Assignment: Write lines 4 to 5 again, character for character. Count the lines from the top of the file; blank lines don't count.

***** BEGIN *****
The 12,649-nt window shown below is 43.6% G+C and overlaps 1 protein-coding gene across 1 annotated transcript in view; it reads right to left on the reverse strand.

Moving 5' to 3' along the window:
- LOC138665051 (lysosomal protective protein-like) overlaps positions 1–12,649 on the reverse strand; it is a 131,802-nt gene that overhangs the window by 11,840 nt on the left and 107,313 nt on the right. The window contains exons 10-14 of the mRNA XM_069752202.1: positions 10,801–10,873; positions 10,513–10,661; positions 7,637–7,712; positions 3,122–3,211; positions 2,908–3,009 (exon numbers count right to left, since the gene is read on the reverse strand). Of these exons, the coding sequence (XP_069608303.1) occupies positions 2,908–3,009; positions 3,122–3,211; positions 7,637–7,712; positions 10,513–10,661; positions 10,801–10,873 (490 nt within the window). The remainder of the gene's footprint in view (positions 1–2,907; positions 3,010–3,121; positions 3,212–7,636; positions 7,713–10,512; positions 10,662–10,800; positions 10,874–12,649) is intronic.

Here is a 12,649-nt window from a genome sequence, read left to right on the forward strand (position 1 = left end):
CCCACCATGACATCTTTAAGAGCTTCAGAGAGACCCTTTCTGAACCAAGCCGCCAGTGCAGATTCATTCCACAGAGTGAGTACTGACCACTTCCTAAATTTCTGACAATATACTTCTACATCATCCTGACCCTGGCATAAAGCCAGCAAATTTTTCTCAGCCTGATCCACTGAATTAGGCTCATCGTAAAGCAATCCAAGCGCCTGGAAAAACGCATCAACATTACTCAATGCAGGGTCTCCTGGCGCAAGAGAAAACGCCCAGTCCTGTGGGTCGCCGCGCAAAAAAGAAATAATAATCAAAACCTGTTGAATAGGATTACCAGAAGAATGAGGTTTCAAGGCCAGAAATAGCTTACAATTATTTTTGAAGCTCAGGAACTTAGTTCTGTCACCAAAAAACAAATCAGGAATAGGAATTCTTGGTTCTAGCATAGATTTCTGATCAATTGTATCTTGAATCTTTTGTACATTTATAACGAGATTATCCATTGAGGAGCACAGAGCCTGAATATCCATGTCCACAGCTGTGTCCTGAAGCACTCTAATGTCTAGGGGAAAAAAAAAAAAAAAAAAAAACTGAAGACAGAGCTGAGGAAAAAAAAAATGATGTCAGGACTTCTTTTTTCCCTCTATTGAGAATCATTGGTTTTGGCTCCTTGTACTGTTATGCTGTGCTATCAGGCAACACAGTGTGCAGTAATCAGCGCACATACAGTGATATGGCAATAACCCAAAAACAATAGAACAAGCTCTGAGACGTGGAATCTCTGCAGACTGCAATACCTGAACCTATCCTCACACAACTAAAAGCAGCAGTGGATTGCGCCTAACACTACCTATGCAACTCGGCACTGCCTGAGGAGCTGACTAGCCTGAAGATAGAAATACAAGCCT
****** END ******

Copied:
Here is a 12,649-nt window from a genome sequence, read left to right on the forward strand (position 1 = left end):
CCCACCATGACATCTTTAAGAGCTTCAGAGAGACCCTTTCTGAACCAAGCCGCCAGTGCAGATTCATTCCACAGAGTGAGTACTGACCACTTCCTAAATTTCTGACAATATACTTCTACATCATCCTGACCCTGGCATAAAGCCAGCAAATTTTTCTCAGCCTGATCCACTGAATTAGGCTCATCGTAAAGCAATCCAAGCGCCTGGAAAAACGCATCAACATTACTCAATGCAGGGTCTCCTGGCGCAAGAGAAAACGCCCAGTCCTGTGGGTCGCCGCGCAAAAAAGAAATAATAATCAAAACCTGTTGAATAGGATTACCAGAAGAATGAGGTTTCAAGGCCAGAAATAGCTTACAATTATTTTTGAAGCTCAGGAACTTAGTTCTGTCACCAAAAAACAAATCAGGAATAGGAATTCTTGGTTCTAGCATAGATTTCTGATCAATTGTATCTTGAATCTTTTGTACATTTATAACGAGATTATCCATTGAGGAGCACAGAGCCTGAATATCCATGTCCACAGCTGTGTCCTGAAGCACTCTAATGTCTAGGGGAAAAAAAAAAAAAAAAAAAAACTGAAGACAGAGCTGAGGAAAAAAAAAATGATGTCAGGACTTCTTTTTTCCCTCTATTGAGAATCATTGGTTTTGGCTCCTTGTACTGTTATGCTGTGCTATCAGGCAACACAGTGTGCAGTAATCAGCGCACATACAGTGATATGGCAATAACCCAAAAACAATAGAACAAGCTCTGAGACGTGGAATCTCTGCAGACTGCAATACCTGAACCTATCCTCACACAACTAAAAGCAGCAGTGGATTGCGCCTAACACTACCTATGCAACTCGGCACTGCCTGAGGAGCTGACTAGCCTGAAGATAGAAATACAAGCCT